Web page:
After three tumultuous quarters, equity markets recovered slightly in the fourth quarter. The MSCI world stock index closed 2022 with a drop of 13% in euro. High inflation in the US and EU persisted at 7% and 10% respectively. Subsequently, the US Fed raised their policy rate from 0.25% at the end of 2021 to 4.5% at the end of 2022. The interest rate rise caused a correction in the stock markets and brought volatility back to the dormant bond market with a sharp plunge.
Headlines are full of recession expectations for 2023, prompting investors to withdraw their capital from the stock market. Only 20% of US investors expect the value of the stock market index to increase in the next six months, according to the AAII index. In uncertain times, investors require higher expected returns. The S&P 500 index of large US companies trades at 18x expected earnings over the next 12 months, significantly lower compared to 22x at the end of 2021. 2-year government bonds in Germany and the US now yield 2.4% and 4.2% compared to respectively -0.7% and 0% last year. The biggest interest rate shock for bonds seems to be behind us. After all, a rise from 0% to 4% has a mathematically greater impact on the bond price than another hypothetical step of 4%. The US Fed has indicated that the current interest rate is close to being “sufficiently restrictive” to dampen inflation. The markets expect another 0.25%-0.5% increase in the policy rate in 2023 in the US and 1.5% in Europe. We expect the inflation shock to last longer than the markets currently anticipate and therefore remain cautious on interest rate risk.
Almost all economic forecasts omit the fact that the stock market is only partially dependent on the current economy. For example, the S&P 500, which bottomed during the financial crisis in Q1 2009 even though the economy only recovered in Q3. If an investor had predicted the economy completely correctly and only re-entered in Q3 2009, the S&P 500 would have recovered 25% by then.
Our analysts recently flew to New York where dozens of global corporations held investor conferences including S&P Global. The overarching message from these companies was that they expect lower economic growth in 2023, accompanied by rising costs due to inflation. Cost inflation dampens earnings growth for companies without pricing power. At Laaken, we see pricing power as one of the most important criteria for our stock selection. 88% of the companies in our portfolio can (contractually) pass on inflation and/or mainly serve affluent customers. A frequently asked question is whether consumer spending will decrease as a result of cost inflation, thereby depressing corporate profits. This question was also brought up to the CEO of American Express (in our portfolio). He replied with a new question: “Have you cut your spending recently? Because you are one of my clients.” We expect that affluent consumers will hardly adjust their spending patterns to higher inflation.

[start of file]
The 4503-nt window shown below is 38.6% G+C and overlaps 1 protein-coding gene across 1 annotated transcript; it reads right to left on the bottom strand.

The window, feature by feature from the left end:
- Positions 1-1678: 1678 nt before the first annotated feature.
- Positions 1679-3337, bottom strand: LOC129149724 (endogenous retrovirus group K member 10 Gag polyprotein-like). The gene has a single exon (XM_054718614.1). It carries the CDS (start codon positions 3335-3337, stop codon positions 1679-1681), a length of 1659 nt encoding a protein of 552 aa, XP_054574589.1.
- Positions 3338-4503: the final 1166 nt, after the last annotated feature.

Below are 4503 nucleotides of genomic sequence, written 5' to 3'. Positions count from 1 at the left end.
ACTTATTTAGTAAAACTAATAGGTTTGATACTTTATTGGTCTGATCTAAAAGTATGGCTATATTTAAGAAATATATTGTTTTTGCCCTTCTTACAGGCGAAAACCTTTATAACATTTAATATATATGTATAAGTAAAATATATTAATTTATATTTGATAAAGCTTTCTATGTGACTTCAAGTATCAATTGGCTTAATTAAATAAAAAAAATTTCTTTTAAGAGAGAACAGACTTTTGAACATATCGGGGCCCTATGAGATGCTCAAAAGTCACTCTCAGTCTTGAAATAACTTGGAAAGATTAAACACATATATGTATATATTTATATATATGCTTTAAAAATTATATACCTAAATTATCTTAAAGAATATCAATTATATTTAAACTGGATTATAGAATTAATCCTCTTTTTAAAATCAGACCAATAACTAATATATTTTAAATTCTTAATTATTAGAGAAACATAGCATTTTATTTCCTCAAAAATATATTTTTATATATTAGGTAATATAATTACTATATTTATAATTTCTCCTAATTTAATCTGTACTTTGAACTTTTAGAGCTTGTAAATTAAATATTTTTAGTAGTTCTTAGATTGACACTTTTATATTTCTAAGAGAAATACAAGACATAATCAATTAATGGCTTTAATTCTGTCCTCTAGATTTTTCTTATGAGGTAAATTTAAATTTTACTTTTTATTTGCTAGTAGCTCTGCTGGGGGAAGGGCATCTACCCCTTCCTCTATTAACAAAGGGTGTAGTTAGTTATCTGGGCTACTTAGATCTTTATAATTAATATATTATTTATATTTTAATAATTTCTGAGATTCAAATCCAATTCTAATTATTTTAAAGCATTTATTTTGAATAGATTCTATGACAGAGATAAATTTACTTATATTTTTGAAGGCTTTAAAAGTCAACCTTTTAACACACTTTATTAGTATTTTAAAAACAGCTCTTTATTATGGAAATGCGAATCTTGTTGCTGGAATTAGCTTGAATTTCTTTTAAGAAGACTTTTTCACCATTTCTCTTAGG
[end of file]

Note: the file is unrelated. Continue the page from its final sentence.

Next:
We also see positive developments in Asia. Japan recently lifted their Covid restrictions. From January 8, 2023, China will welcome international travelers again after 2.5 years by removing quarantine requirements. We do not invest directly in Chinese companies, but LVMH, Nike and Visa will benefit from this reopening.
We keep focus on the long term. Our strategy of investing in companies with a sustainable competitive advantage at acceptable valuations remains steadfast even in times of market fluctuations. We did not participate in the rollercoaster of loss-making companies that was characterized by the ARKK Innovation ETF: 140% increase in 2020, 67% decrease in 2022 and 40% decrease over three years. We believe that innovation and profitability are not mutually exclusive. We recently spoke with product managers from S&P Global. A month ago, they introduced an ESG functionality that estimates how companies are physically affected by climate change. Another example from our portfolio is Novo Nordisk, which is a pioneer in diabetes medicines. They were the first to introduce a tablet version of GLP-1, a medicine that stimulates insulin release, and are now testing a variant of their molecule for Alzheimer’s. What connects both companies is that they have already built up a dominant, profitable position from which they continue to innovate. They are not dependent on capital markets for funding and trade at acceptable valuations.
With a relatively low interest rate sensitivity, the bond portfolio is able to withstand an interest rate rise with limited losses. The combination of higher interest rates and increased spreads drives significantly higher returns on corporate bonds. We are steadily rolling maturing loans to medium-term loans due to this higher yield, but for the time being maintain a low interest rate sensitivity compared to the benchmark.
We further reduced cyclical positions. We decreased the position in Alphabet due to sensitivity to a weaker advertising market. Furthermore, we reduced the ASML position. We attended their recent Capital Markets Day in Veldhoven. They remain a market leader in EUV, but the valuation has since risen significantly. Furthermore, the position in LEG was sold. They announced that they will have to take the political climate into account if they want to increase their rents in 2023. They also changed their dividend policy after which the shares no longer meet our return criteria. We initiated a position in Universal Music Group, the largest music label globally. They primarily generate revenues when their music is listened to on streaming platforms such as Spotify and Apple Music. After our discussion with management at their European headquarters in Hilversum, we believe that most consumers will not cancel their €10/month Spotify subscription in a recession.
The gold position has increased as a percentage of the portfolio due to market movements, this higher allocation is maintained.